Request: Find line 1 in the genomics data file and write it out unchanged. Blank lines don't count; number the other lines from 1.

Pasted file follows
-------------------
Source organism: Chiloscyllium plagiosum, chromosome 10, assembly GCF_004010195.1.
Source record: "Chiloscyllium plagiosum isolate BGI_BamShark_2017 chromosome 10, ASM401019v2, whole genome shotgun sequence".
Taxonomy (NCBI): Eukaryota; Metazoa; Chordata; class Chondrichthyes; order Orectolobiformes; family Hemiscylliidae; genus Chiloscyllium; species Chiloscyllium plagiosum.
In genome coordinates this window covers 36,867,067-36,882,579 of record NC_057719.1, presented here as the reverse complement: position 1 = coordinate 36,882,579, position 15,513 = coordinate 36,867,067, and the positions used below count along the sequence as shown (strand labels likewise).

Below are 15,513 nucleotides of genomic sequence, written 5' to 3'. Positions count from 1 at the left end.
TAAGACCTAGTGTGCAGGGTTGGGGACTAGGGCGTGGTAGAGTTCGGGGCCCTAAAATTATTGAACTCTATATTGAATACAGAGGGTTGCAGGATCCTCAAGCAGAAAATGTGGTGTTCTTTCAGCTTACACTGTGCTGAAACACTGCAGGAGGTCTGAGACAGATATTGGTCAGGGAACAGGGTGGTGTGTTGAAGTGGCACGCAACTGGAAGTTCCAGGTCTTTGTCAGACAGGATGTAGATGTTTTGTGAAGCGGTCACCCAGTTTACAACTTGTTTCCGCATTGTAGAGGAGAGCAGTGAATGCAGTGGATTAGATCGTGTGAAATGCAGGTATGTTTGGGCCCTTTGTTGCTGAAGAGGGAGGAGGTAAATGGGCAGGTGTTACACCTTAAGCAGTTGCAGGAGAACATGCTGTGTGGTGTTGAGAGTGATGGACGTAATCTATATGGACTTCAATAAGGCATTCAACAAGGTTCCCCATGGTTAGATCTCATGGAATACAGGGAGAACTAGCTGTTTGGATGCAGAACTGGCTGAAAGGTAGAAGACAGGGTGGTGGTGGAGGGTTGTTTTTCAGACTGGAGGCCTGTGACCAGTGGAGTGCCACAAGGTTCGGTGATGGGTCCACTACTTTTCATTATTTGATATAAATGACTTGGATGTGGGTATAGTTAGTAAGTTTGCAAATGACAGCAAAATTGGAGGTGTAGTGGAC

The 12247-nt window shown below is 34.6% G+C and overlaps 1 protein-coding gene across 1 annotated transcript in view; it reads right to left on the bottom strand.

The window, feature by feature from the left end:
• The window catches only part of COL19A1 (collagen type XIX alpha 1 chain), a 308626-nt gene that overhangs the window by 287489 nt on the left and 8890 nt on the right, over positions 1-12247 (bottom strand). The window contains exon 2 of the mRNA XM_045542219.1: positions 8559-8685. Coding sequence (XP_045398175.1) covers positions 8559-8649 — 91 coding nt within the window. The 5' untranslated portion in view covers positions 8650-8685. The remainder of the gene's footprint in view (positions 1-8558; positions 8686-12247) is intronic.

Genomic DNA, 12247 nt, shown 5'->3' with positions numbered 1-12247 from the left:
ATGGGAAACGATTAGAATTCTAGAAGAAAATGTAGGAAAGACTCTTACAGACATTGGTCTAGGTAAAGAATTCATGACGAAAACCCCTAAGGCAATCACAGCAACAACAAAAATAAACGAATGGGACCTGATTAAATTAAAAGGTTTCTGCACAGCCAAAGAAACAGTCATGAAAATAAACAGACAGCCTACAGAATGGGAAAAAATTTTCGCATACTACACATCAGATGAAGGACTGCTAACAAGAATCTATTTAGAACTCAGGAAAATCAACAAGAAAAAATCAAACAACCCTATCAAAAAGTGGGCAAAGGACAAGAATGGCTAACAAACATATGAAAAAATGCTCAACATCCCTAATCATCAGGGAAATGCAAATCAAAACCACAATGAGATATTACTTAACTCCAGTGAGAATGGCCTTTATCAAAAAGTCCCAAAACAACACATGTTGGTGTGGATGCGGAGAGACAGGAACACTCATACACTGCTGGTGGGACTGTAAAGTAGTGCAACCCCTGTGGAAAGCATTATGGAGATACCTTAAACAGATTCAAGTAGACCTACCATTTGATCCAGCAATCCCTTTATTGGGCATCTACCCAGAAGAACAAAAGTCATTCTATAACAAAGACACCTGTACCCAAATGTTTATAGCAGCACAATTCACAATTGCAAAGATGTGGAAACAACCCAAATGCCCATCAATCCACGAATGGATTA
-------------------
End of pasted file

Source organism: Chiloscyllium plagiosum, chromosome 10, assembly GCF_004010195.1.